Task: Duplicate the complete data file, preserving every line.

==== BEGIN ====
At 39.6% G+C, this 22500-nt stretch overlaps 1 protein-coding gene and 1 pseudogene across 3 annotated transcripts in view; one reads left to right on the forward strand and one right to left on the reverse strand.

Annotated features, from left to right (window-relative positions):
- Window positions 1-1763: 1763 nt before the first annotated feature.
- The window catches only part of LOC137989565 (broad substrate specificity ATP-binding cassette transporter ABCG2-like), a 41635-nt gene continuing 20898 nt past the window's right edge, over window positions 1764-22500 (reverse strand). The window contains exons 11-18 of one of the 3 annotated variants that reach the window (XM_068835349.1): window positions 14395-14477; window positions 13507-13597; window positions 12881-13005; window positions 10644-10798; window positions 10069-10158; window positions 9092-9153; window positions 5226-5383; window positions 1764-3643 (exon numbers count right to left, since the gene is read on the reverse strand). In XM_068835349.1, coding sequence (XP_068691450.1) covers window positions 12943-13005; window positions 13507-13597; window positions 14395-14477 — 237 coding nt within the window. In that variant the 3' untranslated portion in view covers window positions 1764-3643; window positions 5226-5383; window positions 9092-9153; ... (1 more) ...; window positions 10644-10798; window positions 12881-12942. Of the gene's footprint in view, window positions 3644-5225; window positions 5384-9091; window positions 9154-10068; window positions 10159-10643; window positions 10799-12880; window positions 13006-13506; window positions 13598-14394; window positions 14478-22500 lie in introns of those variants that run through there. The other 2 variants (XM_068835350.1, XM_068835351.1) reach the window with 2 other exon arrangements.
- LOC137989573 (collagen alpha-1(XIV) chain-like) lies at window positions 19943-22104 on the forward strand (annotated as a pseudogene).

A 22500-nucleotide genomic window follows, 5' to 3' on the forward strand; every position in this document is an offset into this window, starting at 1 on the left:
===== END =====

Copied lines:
At 39.6% G+C, this 22500-nt stretch overlaps 1 protein-coding gene and 1 pseudogene across 3 annotated transcripts in view; one reads left to right on the forward strand and one right to left on the reverse strand.

Annotated features, from left to right (window-relative positions):
- Window positions 1-1763: 1763 nt before the first annotated feature.
- The window catches only part of LOC137989565 (broad substrate specificity ATP-binding cassette transporter ABCG2-like), a 41635-nt gene continuing 20898 nt past the window's right edge, over window positions 1764-22500 (reverse strand). The window contains exons 11-18 of one of the 3 annotated variants that reach the window (XM_068835349.1): window positions 14395-14477; window positions 13507-13597; window positions 12881-13005; window positions 10644-10798; window positions 10069-10158; window positions 9092-9153; window positions 5226-5383; window positions 1764-3643 (exon numbers count right to left, since the gene is read on the reverse strand). In XM_068835349.1, coding sequence (XP_068691450.1) covers window positions 12943-13005; window positions 13507-13597; window positions 14395-14477 — 237 coding nt within the window. In that variant the 3' untranslated portion in view covers window positions 1764-3643; window positions 5226-5383; window positions 9092-9153; ... (1 more) ...; window positions 10644-10798; window positions 12881-12942. Of the gene's footprint in view, window positions 3644-5225; window positions 5384-9091; window positions 9154-10068; window positions 10159-10643; window positions 10799-12880; window positions 13006-13506; window positions 13598-14394; window positions 14478-22500 lie in introns of those variants that run through there. The other 2 variants (XM_068835350.1, XM_068835351.1) reach the window with 2 other exon arrangements.
- LOC137989573 (collagen alpha-1(XIV) chain-like) lies at window positions 19943-22104 on the forward strand (annotated as a pseudogene).

A 22500-nucleotide genomic window follows, 5' to 3' on the forward strand; every position in this document is an offset into this window, starting at 1 on the left: